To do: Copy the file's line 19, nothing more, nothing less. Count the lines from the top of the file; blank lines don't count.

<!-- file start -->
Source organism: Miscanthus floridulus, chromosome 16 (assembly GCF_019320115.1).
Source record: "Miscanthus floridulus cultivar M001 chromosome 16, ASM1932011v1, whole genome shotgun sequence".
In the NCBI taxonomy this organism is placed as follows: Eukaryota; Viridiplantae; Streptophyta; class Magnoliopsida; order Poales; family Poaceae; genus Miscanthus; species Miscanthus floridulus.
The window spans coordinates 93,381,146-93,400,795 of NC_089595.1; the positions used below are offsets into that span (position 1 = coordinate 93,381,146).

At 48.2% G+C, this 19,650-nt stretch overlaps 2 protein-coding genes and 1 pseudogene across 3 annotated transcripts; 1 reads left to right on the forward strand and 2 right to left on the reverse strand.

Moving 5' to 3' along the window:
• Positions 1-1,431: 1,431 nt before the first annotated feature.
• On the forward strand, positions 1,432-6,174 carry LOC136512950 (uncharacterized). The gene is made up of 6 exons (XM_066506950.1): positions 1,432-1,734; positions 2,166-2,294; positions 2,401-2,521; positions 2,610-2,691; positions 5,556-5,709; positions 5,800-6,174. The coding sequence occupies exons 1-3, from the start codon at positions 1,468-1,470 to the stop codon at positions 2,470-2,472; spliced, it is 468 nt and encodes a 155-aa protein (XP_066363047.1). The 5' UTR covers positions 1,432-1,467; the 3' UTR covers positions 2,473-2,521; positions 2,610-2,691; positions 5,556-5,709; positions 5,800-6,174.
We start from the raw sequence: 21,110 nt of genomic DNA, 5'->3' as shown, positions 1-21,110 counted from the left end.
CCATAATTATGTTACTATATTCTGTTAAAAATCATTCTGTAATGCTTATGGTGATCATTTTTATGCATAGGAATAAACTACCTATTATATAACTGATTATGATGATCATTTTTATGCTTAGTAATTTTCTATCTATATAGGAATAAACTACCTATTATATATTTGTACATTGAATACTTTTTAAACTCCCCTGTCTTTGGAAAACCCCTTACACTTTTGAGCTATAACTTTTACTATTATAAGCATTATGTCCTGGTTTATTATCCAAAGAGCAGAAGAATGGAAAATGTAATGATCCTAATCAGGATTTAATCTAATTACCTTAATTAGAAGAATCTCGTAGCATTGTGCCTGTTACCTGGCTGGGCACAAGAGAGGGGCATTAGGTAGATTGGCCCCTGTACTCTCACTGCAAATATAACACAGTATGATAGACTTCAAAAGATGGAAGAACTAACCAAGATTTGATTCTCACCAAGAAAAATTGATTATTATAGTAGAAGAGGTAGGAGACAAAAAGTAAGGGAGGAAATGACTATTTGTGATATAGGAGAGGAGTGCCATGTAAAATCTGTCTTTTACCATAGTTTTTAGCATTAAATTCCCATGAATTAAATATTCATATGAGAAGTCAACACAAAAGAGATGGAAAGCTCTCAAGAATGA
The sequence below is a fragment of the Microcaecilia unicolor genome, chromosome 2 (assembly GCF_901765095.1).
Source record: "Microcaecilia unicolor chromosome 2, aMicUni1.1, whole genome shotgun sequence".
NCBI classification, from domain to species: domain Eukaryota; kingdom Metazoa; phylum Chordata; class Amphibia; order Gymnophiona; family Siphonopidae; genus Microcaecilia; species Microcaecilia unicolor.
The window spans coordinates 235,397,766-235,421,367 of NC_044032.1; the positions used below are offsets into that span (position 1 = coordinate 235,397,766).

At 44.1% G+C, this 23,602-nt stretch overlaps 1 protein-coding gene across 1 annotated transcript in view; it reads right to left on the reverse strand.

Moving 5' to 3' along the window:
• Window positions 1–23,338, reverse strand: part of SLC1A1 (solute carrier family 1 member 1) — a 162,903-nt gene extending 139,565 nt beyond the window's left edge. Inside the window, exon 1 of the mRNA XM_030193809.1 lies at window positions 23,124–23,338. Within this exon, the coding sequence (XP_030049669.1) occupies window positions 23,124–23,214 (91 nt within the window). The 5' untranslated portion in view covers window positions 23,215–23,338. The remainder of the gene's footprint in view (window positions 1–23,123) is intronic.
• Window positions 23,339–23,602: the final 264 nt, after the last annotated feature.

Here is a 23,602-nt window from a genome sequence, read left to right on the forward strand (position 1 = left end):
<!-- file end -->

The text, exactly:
Here is a 23,602-nt window from a genome sequence, read left to right on the forward strand (position 1 = left end):